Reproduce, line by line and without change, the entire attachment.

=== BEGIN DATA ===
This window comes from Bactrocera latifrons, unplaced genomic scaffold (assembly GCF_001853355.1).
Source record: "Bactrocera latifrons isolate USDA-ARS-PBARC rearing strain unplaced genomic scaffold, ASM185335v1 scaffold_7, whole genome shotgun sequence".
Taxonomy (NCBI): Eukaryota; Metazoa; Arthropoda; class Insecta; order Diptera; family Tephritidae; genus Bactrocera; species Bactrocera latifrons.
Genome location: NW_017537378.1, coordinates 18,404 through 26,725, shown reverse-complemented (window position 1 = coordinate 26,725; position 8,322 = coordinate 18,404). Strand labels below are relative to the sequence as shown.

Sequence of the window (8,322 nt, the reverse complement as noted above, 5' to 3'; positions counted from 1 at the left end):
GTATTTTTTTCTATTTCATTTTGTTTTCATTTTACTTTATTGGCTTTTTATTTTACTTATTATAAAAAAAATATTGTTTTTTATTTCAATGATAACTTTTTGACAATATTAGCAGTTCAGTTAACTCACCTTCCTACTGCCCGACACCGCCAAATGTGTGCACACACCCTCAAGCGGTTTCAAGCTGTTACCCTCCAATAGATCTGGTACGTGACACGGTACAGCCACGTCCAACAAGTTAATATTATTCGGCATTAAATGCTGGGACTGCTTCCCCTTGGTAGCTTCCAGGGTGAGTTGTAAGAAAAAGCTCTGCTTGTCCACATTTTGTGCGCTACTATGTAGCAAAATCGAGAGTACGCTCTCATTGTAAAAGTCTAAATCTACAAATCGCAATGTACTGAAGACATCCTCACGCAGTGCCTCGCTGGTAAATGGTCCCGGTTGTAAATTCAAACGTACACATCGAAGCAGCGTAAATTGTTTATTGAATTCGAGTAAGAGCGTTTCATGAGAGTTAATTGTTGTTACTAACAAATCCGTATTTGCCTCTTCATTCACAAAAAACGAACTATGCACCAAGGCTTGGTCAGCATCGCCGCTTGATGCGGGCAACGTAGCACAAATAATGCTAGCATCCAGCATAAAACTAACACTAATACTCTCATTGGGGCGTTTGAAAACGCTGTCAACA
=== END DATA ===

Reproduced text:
This window comes from Bactrocera latifrons, unplaced genomic scaffold (assembly GCF_001853355.1).
Source record: "Bactrocera latifrons isolate USDA-ARS-PBARC rearing strain unplaced genomic scaffold, ASM185335v1 scaffold_7, whole genome shotgun sequence".
Taxonomy (NCBI): Eukaryota; Metazoa; Arthropoda; class Insecta; order Diptera; family Tephritidae; genus Bactrocera; species Bactrocera latifrons.
Genome location: NW_017537378.1, coordinates 18,404 through 26,725, shown reverse-complemented (window position 1 = coordinate 26,725; position 8,322 = coordinate 18,404). Strand labels below are relative to the sequence as shown.

Sequence of the window (8,322 nt, the reverse complement as noted above, 5' to 3'; positions counted from 1 at the left end):
GTATTTTTTTCTATTTCATTTTGTTTTCATTTTACTTTATTGGCTTTTTATTTTACTTATTATAAAAAAAATATTGTTTTTTATTTCAATGATAACTTTTTGACAATATTAGCAGTTCAGTTAACTCACCTTCCTACTGCCCGACACCGCCAAATGTGTGCACACACCCTCAAGCGGTTTCAAGCTGTTACCCTCCAATAGATCTGGTACGTGACACGGTACAGCCACGTCCAACAAGTTAATATTATTCGGCATTAAATGCTGGGACTGCTTCCCCTTGGTAGCTTCCAGGGTGAGTTGTAAGAAAAAGCTCTGCTTGTCCACATTTTGTGCGCTACTATGTAGCAAAATCGAGAGTACGCTCTCATTGTAAAAGTCTAAATCTACAAATCGCAATGTACTGAAGACATCCTCACGCAGTGCCTCGCTGGTAAATGGTCCCGGTTGTAAATTCAAACGTACACATCGAAGCAGCGTAAATTGTTTATTGAATTCGAGTAAGAGCGTTTCATGAGAGTTAATTGTTGTTACTAACAAATCCGTATTTGCCTCTTCATTCACAAAAAACGAACTATGCACCAAGGCTTGGTCAGCATCGCCGCTTGATGCGGGCAACGTAGCACAAATAATGCTAGCATCCAGCATAAAACTAACACTAATACTCTCATTGGGGCGTTTGAAAACGCTGTCAACA